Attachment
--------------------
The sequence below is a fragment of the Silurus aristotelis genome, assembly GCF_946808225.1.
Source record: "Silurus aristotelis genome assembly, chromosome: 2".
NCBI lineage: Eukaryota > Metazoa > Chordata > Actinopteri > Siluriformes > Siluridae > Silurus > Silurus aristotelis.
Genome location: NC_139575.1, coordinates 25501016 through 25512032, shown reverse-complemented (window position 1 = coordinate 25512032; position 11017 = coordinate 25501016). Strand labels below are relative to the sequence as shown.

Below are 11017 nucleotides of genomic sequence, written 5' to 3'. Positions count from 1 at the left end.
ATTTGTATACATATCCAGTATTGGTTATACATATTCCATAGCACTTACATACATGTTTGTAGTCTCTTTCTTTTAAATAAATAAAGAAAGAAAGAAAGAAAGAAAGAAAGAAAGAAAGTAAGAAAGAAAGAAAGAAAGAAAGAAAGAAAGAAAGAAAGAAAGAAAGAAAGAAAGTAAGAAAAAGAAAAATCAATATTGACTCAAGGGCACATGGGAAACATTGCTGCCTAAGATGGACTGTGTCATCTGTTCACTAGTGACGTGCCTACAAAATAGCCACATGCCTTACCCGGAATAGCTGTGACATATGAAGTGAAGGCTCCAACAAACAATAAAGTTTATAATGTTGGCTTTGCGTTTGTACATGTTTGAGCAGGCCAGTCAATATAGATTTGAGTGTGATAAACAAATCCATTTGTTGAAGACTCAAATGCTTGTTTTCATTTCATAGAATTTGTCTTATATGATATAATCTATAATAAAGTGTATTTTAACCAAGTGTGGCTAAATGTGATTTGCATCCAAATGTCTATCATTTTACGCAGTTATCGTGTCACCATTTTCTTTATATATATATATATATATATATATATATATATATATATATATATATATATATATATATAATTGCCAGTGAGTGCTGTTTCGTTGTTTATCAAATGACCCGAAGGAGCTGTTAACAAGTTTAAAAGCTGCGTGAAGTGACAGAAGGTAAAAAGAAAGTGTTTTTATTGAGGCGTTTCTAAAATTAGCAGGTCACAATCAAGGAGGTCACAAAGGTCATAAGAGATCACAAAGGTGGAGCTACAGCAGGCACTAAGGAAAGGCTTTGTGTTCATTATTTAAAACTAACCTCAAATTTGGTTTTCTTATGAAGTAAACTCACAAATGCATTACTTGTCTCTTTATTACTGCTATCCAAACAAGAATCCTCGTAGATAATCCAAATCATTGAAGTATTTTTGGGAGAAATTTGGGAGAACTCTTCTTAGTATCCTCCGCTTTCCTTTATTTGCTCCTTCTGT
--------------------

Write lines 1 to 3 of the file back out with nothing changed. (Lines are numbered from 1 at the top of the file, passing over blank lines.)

The sequence below is a fragment of the Silurus aristotelis genome, assembly GCF_946808225.1.
Source record: "Silurus aristotelis genome assembly, chromosome: 2".
NCBI lineage: Eukaryota > Metazoa > Chordata > Actinopteri > Siluriformes > Siluridae > Silurus > Silurus aristotelis.